Ensuring modern safety standards

The Guards’ Chapel within Wellington Barracks is the religious home of the Household Division and a building steeped in history, with its origins going all the way back to the construction of the barracks in 1834. It’s a Grade II listed building which sees regular use by both military personnel and members of the public, so careful maintenance is essential. As part of our refurbishment works, and following the recommendations of a Fire Risk Assessment, we replaced the chapel’s emergency lighting. The work has ensured that the lighting complies with current regulations, and that there’s sufficient lighting in place should an emergency occur.

Refurbishing the mezzanine deck

The fourth and final key aspect of our work to revitalise Wellington Barracks involved a refurbishment of the building’s mezzanine deck. We were tasked with replacing the existing mezzanine deck tiles as well as the deck’s waterproofing, which unfortunately had begun to fail, causing a number of leaks into to the band practice rooms underneath.

A section of roofing surrounded by scaffolds and wooden boards
A section of roofing receiving refurbishment [Copyright Amey 2022]
As well as the need for a rapid solution to enable military bands to resume their normal practice, consideration of the building’s constant use by military personnel was again key while carrying out this work. Walkways were carefully put in place while the work was being carried out, to ensure continued access to the junior ranks’ bar and other parts of the barracks.

Behind-the-scenes support to the HM Queen’s Funeral

After the sad news of the death of HM The Queen in September, the eyes of the nation and the world turned to ‘Operation London Bridge’, the meticulously planned operation for the ceremonial events leading to, and including, the Queen’s funeral.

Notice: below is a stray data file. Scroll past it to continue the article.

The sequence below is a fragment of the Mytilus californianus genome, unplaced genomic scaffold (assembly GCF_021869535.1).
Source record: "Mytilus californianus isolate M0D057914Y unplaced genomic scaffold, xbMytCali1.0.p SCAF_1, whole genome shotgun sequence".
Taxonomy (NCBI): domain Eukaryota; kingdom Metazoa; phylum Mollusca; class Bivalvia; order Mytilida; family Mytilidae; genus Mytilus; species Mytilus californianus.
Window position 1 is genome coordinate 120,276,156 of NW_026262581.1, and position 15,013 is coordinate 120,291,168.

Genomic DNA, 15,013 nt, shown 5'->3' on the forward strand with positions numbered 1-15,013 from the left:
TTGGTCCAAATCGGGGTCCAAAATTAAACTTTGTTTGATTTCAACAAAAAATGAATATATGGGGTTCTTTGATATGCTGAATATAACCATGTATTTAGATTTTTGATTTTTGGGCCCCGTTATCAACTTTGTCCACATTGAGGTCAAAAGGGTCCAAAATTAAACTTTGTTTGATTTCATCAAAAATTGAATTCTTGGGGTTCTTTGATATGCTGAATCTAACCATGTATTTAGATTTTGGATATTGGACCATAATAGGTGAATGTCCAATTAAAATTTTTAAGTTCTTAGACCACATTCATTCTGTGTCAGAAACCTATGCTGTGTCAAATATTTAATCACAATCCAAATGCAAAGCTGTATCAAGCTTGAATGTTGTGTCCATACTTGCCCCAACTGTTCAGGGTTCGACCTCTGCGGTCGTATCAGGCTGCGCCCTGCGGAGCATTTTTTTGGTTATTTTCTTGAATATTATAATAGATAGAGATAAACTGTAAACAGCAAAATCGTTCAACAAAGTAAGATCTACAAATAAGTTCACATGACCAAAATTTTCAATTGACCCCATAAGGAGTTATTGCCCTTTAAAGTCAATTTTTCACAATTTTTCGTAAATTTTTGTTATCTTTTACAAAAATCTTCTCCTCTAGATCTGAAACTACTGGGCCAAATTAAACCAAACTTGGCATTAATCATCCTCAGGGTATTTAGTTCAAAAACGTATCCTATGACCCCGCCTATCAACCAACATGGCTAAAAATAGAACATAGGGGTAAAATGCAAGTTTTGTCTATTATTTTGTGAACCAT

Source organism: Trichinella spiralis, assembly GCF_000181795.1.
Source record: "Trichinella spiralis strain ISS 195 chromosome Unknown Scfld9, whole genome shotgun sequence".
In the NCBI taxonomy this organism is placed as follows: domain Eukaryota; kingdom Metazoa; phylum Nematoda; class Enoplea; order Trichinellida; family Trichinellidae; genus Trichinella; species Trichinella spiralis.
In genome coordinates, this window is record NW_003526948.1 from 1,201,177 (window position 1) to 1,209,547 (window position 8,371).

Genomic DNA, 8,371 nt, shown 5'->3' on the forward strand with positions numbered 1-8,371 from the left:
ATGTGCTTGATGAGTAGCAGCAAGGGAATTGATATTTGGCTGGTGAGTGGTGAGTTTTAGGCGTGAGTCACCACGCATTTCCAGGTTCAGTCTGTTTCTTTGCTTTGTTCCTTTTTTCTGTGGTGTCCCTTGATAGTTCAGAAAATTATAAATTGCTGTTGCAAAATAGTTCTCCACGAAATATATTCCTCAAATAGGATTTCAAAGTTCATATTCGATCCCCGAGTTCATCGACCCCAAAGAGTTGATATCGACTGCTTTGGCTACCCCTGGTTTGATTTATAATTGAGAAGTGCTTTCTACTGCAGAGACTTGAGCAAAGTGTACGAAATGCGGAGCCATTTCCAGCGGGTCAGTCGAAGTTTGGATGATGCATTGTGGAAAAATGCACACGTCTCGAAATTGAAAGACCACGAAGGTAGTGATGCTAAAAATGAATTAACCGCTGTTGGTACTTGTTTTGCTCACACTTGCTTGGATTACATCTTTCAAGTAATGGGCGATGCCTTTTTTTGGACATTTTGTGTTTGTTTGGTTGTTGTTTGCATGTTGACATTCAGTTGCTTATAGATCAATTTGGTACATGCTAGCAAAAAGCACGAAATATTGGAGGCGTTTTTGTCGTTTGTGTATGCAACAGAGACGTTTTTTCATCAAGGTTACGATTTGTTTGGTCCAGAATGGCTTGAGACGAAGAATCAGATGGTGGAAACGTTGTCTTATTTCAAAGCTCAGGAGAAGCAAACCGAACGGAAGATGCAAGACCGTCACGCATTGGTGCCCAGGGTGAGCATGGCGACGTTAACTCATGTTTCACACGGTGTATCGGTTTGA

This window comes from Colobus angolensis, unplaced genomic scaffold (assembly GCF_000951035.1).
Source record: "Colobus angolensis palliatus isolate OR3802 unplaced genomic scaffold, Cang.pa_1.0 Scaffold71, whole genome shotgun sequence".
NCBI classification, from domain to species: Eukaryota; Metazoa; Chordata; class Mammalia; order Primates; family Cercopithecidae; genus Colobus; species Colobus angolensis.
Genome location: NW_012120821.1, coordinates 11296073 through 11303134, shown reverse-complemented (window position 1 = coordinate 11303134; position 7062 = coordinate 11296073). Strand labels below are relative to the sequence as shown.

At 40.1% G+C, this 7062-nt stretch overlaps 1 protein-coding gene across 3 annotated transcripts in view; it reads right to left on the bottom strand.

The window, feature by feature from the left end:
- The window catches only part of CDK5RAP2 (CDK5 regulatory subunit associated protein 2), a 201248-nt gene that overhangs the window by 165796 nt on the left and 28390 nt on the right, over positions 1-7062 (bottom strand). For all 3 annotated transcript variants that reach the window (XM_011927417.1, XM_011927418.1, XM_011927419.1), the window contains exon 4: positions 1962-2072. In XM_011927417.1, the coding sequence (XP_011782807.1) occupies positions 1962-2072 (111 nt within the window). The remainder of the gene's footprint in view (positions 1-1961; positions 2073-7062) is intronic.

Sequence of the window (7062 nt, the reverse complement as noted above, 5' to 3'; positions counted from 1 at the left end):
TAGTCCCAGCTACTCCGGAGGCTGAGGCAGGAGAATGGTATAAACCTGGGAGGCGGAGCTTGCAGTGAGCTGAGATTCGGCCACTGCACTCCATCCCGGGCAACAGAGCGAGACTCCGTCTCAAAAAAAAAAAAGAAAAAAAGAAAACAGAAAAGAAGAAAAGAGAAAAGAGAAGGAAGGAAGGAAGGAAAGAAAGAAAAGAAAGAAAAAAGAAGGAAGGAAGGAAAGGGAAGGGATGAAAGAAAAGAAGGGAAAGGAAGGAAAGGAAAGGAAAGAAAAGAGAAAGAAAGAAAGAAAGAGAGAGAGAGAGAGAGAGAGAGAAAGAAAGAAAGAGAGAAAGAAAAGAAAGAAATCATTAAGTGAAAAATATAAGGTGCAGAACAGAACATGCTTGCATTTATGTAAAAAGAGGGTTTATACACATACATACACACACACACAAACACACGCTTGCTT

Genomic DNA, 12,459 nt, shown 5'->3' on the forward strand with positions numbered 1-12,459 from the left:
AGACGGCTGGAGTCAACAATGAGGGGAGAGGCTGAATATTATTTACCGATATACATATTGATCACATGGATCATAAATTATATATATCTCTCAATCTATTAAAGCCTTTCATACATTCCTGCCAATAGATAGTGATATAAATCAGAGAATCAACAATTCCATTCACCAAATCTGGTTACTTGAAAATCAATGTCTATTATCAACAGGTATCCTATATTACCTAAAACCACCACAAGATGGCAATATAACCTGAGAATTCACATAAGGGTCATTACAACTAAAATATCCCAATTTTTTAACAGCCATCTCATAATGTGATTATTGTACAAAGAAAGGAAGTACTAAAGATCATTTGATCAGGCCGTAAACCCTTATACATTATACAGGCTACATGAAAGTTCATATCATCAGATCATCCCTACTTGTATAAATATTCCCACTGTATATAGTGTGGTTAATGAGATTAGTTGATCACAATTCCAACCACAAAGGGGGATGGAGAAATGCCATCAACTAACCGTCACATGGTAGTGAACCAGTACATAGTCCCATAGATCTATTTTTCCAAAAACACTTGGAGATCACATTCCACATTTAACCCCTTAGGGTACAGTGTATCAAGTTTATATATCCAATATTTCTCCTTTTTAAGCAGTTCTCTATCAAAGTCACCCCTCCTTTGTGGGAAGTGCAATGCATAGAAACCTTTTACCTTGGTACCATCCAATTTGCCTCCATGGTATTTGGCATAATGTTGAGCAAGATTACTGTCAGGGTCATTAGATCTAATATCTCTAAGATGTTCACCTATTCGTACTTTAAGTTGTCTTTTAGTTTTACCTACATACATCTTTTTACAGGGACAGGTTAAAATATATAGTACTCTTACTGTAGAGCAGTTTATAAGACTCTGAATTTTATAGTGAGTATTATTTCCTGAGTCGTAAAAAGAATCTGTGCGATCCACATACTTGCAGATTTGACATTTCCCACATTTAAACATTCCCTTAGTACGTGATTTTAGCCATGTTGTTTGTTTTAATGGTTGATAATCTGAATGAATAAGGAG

Wellington Barracks was central to the behind-the-scenes efforts to support the thousands of Armed Forces personnel involved. Working with our industry partners and Service Catering Personnel, our teams helped to provide catering services for over 10,000 military personnel travelling to and from Wellington Barracks for ceremony rehearsals. Accommodation at the barracks was quickly made available for the influx of personnel, with 24/7 cleaning to support rehearsals taking place in the early hours of the morning, in addition to the provision of portable shower and ablution facilities.

DIO also helped to provide tailoring support at a number of military sites over the course of Operation London Bridge, including at Wellington Barracks, where Foot Guard centralised tailors worked around the clock to ensure military personnel looked perfect for the Queen's funeral.

A front-facing view of Wellington Barracks, a military Grecian style building featuring an external facade and columns in front of its main entrances.
A short distance from Buckingham Palace, Wellington Barracks is used by the five regiments of the Foot Guards, who have the duty of protecting the Royal Palaces [Copyright Amey 2022]
I’m proud to have been involved in what has been a really significant programme of works at Wellington Barracks over the last year and a half. It’s been greatly rewarding to see the barracks not only restored, but modernised to benefit both military users and the British public for decades to come.